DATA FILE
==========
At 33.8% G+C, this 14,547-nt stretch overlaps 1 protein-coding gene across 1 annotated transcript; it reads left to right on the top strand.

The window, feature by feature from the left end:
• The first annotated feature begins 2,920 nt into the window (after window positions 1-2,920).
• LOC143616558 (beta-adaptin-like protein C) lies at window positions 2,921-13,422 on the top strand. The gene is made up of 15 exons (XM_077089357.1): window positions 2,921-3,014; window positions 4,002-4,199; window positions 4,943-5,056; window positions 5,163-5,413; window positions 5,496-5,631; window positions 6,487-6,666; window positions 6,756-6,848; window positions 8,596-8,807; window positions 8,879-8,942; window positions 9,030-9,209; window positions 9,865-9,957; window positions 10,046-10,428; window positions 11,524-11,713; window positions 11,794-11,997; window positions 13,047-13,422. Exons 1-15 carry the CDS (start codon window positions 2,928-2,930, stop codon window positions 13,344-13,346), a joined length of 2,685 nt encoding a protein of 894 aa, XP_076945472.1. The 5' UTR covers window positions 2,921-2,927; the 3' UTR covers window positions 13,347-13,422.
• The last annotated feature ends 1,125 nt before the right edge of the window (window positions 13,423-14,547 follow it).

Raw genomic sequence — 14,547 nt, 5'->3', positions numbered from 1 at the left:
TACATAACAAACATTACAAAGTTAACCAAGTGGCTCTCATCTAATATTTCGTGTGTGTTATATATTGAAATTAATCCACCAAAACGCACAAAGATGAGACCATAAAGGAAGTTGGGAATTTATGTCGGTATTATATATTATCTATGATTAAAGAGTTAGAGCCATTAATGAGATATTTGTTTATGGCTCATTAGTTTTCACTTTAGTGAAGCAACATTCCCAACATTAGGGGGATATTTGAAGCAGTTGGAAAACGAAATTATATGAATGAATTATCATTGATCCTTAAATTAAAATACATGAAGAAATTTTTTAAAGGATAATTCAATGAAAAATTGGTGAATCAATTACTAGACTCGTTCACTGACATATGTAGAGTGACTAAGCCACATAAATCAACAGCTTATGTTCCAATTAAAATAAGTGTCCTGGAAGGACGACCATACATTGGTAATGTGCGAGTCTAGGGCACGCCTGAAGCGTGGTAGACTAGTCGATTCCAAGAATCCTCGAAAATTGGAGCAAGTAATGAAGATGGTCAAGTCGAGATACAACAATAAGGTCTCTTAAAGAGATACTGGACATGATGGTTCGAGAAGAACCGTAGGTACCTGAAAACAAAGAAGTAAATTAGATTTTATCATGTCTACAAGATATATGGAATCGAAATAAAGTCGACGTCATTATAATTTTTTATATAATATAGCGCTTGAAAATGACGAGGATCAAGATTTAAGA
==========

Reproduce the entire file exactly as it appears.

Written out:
At 33.8% G+C, this 14,547-nt stretch overlaps 1 protein-coding gene across 1 annotated transcript; it reads left to right on the top strand.

The window, feature by feature from the left end:
• The first annotated feature begins 2,920 nt into the window (after window positions 1-2,920).
• LOC143616558 (beta-adaptin-like protein C) lies at window positions 2,921-13,422 on the top strand. The gene is made up of 15 exons (XM_077089357.1): window positions 2,921-3,014; window positions 4,002-4,199; window positions 4,943-5,056; window positions 5,163-5,413; window positions 5,496-5,631; window positions 6,487-6,666; window positions 6,756-6,848; window positions 8,596-8,807; window positions 8,879-8,942; window positions 9,030-9,209; window positions 9,865-9,957; window positions 10,046-10,428; window positions 11,524-11,713; window positions 11,794-11,997; window positions 13,047-13,422. Exons 1-15 carry the CDS (start codon window positions 2,928-2,930, stop codon window positions 13,344-13,346), a joined length of 2,685 nt encoding a protein of 894 aa, XP_076945472.1. The 5' UTR covers window positions 2,921-2,927; the 3' UTR covers window positions 13,347-13,422.
• The last annotated feature ends 1,125 nt before the right edge of the window (window positions 13,423-14,547 follow it).

Raw genomic sequence — 14,547 nt, 5'->3', positions numbered from 1 at the left:
TACATAACAAACATTACAAAGTTAACCAAGTGGCTCTCATCTAATATTTCGTGTGTGTTATATATTGAAATTAATCCACCAAAACGCACAAAGATGAGACCATAAAGGAAGTTGGGAATTTATGTCGGTATTATATATTATCTATGATTAAAGAGTTAGAGCCATTAATGAGATATTTGTTTATGGCTCATTAGTTTTCACTTTAGTGAAGCAACATTCCCAACATTAGGGGGATATTTGAAGCAGTTGGAAAACGAAATTATATGAATGAATTATCATTGATCCTTAAATTAAAATACATGAAGAAATTTTTTAAAGGATAATTCAATGAAAAATTGGTGAATCAATTACTAGACTCGTTCACTGACATATGTAGAGTGACTAAGCCACATAAATCAACAGCTTATGTTCCAATTAAAATAAGTGTCCTGGAAGGACGACCATACATTGGTAATGTGCGAGTCTAGGGCACGCCTGAAGCGTGGTAGACTAGTCGATTCCAAGAATCCTCGAAAATTGGAGCAAGTAATGAAGATGGTCAAGTCGAGATACAACAATAAGGTCTCTTAAAGAGATACTGGACATGATGGTTCGAGAAGAACCGTAGGTACCTGAAAACAAAGAAGTAAATTAGATTTTATCATGTCTACAAGATATATGGAATCGAAATAAAGTCGACGTCATTATAATTTTTTATATAATATAGCGCTTGAAAATGACGAGGATCAAGATTTAAGA